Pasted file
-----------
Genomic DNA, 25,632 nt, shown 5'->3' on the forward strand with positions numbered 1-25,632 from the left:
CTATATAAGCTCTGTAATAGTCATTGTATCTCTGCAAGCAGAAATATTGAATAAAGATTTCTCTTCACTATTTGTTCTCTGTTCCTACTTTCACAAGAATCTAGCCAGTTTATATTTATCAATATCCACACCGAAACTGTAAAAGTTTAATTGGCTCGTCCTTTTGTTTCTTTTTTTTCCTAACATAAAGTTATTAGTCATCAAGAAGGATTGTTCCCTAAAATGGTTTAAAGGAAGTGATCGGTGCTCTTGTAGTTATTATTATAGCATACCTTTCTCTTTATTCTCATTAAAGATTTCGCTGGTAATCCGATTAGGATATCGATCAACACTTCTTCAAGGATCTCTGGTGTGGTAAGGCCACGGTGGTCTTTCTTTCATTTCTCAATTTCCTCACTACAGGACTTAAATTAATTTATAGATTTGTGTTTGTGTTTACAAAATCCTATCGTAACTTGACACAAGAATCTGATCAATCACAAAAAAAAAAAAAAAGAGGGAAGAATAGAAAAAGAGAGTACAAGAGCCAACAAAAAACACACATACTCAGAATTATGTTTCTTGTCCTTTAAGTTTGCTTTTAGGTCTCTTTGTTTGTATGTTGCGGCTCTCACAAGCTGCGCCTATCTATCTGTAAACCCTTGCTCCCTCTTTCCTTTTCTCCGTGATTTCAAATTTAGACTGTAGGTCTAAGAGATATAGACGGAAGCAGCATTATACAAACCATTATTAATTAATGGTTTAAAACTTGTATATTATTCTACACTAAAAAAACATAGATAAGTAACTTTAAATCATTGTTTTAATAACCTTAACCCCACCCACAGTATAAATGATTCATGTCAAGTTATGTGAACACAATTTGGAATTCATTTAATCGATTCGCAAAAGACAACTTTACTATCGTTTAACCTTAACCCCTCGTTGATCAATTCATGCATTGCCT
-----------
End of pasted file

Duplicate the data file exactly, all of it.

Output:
Genomic DNA, 25,632 nt, shown 5'->3' on the forward strand with positions numbered 1-25,632 from the left:
CTATATAAGCTCTGTAATAGTCATTGTATCTCTGCAAGCAGAAATATTGAATAAAGATTTCTCTTCACTATTTGTTCTCTGTTCCTACTTTCACAAGAATCTAGCCAGTTTATATTTATCAATATCCACACCGAAACTGTAAAAGTTTAATTGGCTCGTCCTTTTGTTTCTTTTTTTTCCTAACATAAAGTTATTAGTCATCAAGAAGGATTGTTCCCTAAAATGGTTTAAAGGAAGTGATCGGTGCTCTTGTAGTTATTATTATAGCATACCTTTCTCTTTATTCTCATTAAAGATTTCGCTGGTAATCCGATTAGGATATCGATCAACACTTCTTCAAGGATCTCTGGTGTGGTAAGGCCACGGTGGTCTTTCTTTCATTTCTCAATTTCCTCACTACAGGACTTAAATTAATTTATAGATTTGTGTTTGTGTTTACAAAATCCTATCGTAACTTGACACAAGAATCTGATCAATCACAAAAAAAAAAAAAAAGAGGGAAGAATAGAAAAAGAGAGTACAAGAGCCAACAAAAAACACACATACTCAGAATTATGTTTCTTGTCCTTTAAGTTTGCTTTTAGGTCTCTTTGTTTGTATGTTGCGGCTCTCACAAGCTGCGCCTATCTATCTGTAAACCCTTGCTCCCTCTTTCCTTTTCTCCGTGATTTCAAATTTAGACTGTAGGTCTAAGAGATATAGACGGAAGCAGCATTATACAAACCATTATTAATTAATGGTTTAAAACTTGTATATTATTCTACACTAAAAAAACATAGATAAGTAACTTTAAATCATTGTTTTAATAACCTTAACCCCACCCACAGTATAAATGATTCATGTCAAGTTATGTGAACACAATTTGGAATTCATTTAATCGATTCGCAAAAGACAACTTTACTATCGTTTAACCTTAACCCCTCGTTGATCAATTCATGCATTGCCT